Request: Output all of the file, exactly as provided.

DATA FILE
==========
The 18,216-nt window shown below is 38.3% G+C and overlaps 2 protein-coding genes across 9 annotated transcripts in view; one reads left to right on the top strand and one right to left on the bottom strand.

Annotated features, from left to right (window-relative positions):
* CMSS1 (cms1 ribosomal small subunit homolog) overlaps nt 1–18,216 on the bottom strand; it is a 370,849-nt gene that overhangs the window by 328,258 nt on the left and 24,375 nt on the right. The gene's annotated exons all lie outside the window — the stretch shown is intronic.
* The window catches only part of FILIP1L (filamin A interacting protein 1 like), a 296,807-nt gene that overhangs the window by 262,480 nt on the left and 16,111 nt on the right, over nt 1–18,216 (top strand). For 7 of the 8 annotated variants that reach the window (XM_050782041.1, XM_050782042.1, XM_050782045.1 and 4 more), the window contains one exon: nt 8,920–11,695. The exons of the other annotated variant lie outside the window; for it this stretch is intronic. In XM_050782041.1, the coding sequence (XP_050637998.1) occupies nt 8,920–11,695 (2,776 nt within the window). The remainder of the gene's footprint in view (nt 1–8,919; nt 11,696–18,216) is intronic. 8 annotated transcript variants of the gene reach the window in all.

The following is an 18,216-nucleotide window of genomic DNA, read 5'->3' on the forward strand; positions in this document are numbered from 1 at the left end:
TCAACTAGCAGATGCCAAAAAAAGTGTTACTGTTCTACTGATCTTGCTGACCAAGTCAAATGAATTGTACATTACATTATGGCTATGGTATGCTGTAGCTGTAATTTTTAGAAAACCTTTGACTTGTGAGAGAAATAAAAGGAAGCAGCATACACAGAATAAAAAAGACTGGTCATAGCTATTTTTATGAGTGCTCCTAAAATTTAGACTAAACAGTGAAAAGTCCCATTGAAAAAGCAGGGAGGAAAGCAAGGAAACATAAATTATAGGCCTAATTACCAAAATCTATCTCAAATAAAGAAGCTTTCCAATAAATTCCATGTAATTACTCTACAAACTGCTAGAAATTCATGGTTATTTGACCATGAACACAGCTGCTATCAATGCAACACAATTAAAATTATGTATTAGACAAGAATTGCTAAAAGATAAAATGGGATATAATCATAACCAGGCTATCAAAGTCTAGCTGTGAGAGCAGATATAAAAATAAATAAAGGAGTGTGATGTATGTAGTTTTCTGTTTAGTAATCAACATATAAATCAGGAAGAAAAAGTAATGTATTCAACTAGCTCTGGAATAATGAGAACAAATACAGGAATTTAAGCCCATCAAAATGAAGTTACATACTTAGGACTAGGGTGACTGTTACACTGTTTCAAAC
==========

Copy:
The 18,216-nt window shown below is 38.3% G+C and overlaps 2 protein-coding genes across 9 annotated transcripts in view; one reads left to right on the top strand and one right to left on the bottom strand.

Annotated features, from left to right (window-relative positions):
* CMSS1 (cms1 ribosomal small subunit homolog) overlaps nt 1–18,216 on the bottom strand; it is a 370,849-nt gene that overhangs the window by 328,258 nt on the left and 24,375 nt on the right. The gene's annotated exons all lie outside the window — the stretch shown is intronic.
* The window catches only part of FILIP1L (filamin A interacting protein 1 like), a 296,807-nt gene that overhangs the window by 262,480 nt on the left and 16,111 nt on the right, over nt 1–18,216 (top strand). For 7 of the 8 annotated variants that reach the window (XM_050782041.1, XM_050782042.1, XM_050782045.1 and 4 more), the window contains one exon: nt 8,920–11,695. The exons of the other annotated variant lie outside the window; for it this stretch is intronic. In XM_050782041.1, the coding sequence (XP_050637998.1) occupies nt 8,920–11,695 (2,776 nt within the window). The remainder of the gene's footprint in view (nt 1–8,919; nt 11,696–18,216) is intronic. 8 annotated transcript variants of the gene reach the window in all.

The following is an 18,216-nucleotide window of genomic DNA, read 5'->3' on the forward strand; positions in this document are numbered from 1 at the left end:
TCAACTAGCAGATGCCAAAAAAAGTGTTACTGTTCTACTGATCTTGCTGACCAAGTCAAATGAATTGTACATTACATTATGGCTATGGTATGCTGTAGCTGTAATTTTTAGAAAACCTTTGACTTGTGAGAGAAATAAAAGGAAGCAGCATACACAGAATAAAAAAGACTGGTCATAGCTATTTTTATGAGTGCTCCTAAAATTTAGACTAAACAGTGAAAAGTCCCATTGAAAAAGCAGGGAGGAAAGCAAGGAAACATAAATTATAGGCCTAATTACCAAAATCTATCTCAAATAAAGAAGCTTTCCAATAAATTCCATGTAATTACTCTACAAACTGCTAGAAATTCATGGTTATTTGACCATGAACACAGCTGCTATCAATGCAACACAATTAAAATTATGTATTAGACAAGAATTGCTAAAAGATAAAATGGGATATAATCATAACCAGGCTATCAAAGTCTAGCTGTGAGAGCAGATATAAAAATAAATAAAGGAGTGTGATGTATGTAGTTTTCTGTTTAGTAATCAACATATAAATCAGGAAGAAAAAGTAATGTATTCAACTAGCTCTGGAATAATGAGAACAAATACAGGAATTTAAGCCCATCAAAATGAAGTTACATACTTAGGACTAGGGTGACTGTTACACTGTTTCAAAC